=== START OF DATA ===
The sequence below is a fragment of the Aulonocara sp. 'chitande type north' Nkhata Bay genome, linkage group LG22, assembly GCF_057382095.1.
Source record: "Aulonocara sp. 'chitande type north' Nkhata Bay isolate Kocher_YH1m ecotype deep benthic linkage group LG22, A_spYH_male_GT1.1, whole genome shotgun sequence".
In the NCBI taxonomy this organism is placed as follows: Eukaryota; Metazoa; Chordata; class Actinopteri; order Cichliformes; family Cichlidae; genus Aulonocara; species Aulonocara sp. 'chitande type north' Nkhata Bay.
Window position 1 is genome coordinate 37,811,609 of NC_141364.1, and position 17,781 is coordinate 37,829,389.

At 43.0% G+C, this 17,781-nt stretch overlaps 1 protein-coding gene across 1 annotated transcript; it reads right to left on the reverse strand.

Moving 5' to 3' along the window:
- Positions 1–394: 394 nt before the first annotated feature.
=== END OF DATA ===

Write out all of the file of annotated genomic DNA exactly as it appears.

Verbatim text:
The sequence below is a fragment of the Aulonocara sp. 'chitande type north' Nkhata Bay genome, linkage group LG22, assembly GCF_057382095.1.
Source record: "Aulonocara sp. 'chitande type north' Nkhata Bay isolate Kocher_YH1m ecotype deep benthic linkage group LG22, A_spYH_male_GT1.1, whole genome shotgun sequence".
In the NCBI taxonomy this organism is placed as follows: Eukaryota; Metazoa; Chordata; class Actinopteri; order Cichliformes; family Cichlidae; genus Aulonocara; species Aulonocara sp. 'chitande type north' Nkhata Bay.
Window position 1 is genome coordinate 37,811,609 of NC_141364.1, and position 17,781 is coordinate 37,829,389.

At 43.0% G+C, this 17,781-nt stretch overlaps 1 protein-coding gene across 1 annotated transcript; it reads right to left on the reverse strand.

Moving 5' to 3' along the window:
- Positions 1–394: 394 nt before the first annotated feature.